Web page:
Rust, shared: the borrow checker

What is the borrow checker?

The Rust borrow checker is a compiler phase that applies cutting edge techniques to enforce rules about when a value is created or destroyed. By default, when a value comes into scope, it is 'owned' by the context that created it. This ownership can be shared or transferred. Sharing a value is called 'pass by reference'. Transferring ownership of a value is called a 'move'. These definitions also closely align with how a value will be allocated and treated in memory.

The rules that the borrow checker enforces are a combination of implied lifetimes that are inferred by the compiler, as well as explicit lifetimes that a user can define. A lifetime is defined as a range wherein a value is 'in' or 'out of' scope, and wherein a value can be used.

How to trick the borrow checker?

It is possible to trick the borrow checker. There are two general methods of doing so: the first is easily applicable, but requires use of unsafe operations that can come back to haunt you later. The second method requires some preparation, but is not significantly more difficult to use than the unsafe method, and has the benefit of safety guarantees and lack of possible undefined behavior.

How to trick the borrow checker with a pointer cast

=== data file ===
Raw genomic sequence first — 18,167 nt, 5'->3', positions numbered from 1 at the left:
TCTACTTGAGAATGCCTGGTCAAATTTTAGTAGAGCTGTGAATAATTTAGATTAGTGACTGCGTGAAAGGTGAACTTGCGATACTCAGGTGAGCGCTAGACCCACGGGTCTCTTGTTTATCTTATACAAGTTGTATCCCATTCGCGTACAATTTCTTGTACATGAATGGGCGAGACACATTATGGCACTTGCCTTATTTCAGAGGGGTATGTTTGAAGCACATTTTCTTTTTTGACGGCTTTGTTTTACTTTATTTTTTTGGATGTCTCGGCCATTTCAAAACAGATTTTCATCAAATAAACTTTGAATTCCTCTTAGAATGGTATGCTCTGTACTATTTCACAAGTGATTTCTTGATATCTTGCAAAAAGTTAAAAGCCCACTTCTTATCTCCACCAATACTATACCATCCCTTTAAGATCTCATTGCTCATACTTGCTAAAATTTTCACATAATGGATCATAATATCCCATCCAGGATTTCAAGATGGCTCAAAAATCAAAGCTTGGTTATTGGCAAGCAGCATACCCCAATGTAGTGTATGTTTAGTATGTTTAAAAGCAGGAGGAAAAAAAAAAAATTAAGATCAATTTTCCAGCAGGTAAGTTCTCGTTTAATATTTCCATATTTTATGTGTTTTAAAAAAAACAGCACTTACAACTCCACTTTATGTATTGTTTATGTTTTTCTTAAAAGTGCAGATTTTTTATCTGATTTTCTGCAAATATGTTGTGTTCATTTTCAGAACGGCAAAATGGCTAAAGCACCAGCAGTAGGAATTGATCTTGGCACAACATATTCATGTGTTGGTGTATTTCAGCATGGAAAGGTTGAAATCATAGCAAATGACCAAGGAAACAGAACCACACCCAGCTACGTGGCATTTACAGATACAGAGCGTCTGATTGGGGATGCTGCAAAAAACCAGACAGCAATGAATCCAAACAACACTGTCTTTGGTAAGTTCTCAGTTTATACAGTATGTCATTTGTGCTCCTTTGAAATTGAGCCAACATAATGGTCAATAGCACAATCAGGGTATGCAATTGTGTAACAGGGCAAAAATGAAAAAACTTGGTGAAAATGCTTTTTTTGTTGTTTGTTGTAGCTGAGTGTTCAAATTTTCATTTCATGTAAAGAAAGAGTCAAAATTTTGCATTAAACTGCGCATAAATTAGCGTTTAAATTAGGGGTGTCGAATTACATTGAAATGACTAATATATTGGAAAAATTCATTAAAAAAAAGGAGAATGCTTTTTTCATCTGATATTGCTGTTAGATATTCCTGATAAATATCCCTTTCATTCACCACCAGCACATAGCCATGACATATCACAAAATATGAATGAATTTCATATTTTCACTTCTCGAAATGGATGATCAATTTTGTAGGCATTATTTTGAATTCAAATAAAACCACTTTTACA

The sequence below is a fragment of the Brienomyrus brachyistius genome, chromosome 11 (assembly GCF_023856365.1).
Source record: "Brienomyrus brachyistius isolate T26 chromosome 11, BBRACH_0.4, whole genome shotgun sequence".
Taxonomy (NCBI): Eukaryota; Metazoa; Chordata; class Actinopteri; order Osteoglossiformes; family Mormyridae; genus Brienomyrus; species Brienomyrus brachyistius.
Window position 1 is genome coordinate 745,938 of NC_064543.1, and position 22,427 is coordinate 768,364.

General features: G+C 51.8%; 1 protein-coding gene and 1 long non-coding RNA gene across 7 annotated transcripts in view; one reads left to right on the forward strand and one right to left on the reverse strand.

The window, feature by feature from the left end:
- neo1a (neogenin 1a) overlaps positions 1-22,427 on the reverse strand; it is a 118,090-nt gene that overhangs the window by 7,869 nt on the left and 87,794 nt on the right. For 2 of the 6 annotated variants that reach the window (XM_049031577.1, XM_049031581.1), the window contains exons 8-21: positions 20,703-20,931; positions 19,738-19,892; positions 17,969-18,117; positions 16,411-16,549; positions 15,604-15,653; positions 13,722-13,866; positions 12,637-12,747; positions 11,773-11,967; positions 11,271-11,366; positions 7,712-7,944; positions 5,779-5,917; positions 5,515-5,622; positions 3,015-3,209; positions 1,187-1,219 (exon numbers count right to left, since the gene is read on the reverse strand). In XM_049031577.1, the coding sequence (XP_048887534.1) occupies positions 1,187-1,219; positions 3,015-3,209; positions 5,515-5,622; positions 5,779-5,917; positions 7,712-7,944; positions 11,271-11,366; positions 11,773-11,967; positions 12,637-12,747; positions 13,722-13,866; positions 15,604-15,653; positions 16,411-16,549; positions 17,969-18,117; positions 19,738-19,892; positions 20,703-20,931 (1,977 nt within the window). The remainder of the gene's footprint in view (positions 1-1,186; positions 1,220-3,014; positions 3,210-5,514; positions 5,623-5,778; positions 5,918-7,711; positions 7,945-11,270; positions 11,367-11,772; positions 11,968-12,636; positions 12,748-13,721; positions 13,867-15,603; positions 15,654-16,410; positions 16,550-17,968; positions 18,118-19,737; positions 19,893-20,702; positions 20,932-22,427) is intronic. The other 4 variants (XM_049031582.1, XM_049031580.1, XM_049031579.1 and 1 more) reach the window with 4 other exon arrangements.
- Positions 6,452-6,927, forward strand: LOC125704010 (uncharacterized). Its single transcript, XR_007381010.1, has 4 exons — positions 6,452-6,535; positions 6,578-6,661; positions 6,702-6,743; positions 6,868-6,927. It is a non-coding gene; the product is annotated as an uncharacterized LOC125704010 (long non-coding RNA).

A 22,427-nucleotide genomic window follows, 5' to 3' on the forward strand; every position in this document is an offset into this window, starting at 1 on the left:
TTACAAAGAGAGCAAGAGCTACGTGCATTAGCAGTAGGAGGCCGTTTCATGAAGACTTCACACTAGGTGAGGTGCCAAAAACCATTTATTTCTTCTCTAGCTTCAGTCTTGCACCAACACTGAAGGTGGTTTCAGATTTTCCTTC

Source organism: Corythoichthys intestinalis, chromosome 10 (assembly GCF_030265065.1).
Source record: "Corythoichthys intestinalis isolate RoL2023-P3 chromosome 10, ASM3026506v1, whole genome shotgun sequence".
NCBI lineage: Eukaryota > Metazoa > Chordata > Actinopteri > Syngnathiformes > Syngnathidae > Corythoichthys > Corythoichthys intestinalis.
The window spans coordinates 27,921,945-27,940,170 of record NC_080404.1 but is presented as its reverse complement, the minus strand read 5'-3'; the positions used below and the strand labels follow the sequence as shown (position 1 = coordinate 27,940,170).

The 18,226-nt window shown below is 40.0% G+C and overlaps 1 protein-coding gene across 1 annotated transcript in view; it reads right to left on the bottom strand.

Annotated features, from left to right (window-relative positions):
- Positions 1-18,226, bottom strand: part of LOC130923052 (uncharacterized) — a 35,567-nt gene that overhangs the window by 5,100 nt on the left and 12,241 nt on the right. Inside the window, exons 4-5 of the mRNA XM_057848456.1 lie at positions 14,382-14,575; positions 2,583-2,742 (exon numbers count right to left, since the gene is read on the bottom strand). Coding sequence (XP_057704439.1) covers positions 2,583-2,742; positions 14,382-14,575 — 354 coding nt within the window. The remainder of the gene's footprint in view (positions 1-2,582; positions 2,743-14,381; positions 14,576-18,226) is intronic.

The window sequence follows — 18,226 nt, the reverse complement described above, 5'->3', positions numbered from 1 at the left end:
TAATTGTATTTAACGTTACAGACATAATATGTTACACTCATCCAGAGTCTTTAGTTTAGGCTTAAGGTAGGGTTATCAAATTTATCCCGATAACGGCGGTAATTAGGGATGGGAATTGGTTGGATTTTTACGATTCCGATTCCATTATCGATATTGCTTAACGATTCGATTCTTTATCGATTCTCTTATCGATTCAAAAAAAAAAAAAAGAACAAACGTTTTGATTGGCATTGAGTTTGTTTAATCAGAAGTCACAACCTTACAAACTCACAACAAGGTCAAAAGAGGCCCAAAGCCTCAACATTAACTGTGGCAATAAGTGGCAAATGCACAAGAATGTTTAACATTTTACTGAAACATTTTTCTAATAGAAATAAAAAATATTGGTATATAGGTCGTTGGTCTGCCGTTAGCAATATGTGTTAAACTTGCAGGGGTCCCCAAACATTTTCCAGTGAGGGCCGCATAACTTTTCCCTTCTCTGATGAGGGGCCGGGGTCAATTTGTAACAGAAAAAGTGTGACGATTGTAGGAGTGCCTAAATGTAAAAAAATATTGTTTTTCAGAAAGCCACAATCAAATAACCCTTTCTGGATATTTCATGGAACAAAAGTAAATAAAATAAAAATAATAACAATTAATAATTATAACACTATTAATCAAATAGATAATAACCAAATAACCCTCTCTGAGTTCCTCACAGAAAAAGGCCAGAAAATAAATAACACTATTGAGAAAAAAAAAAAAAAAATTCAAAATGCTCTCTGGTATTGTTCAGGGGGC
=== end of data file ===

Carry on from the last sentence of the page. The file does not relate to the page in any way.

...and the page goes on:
This method is in general discouraged when compared to the safe method. However we will provide it here to explain the basic logical principle which is the same in both methods. What we will do to trick the borrow checker is to cast the value that we want to escape into a pointer, which will strip the value of its lifetime parameter, then cast it back to its original type. By doing this simple operation we will gain a new lifetime parameter that has a maximal scope and can be transferred out of normal possession rules around in the program.

unsafe { & *a.as_ptr() }
unsafe { &mut *a.as_ptr() }

How to trick the borrow checker with the standard library

RefCell, Ref, and RefMut are types in the standard library that safely implement the type of escaped values like those mentioned above in the unsafe example. There are several restrictions that remain, but the most pernicious of those is only that the type of the reference be changed to Ref or RefMut rather than just &T or &mut T. Usage is as follows:

let t:RefCell<T> = ...;
let t:RefCell<T> = ...;

and that's all there is to it.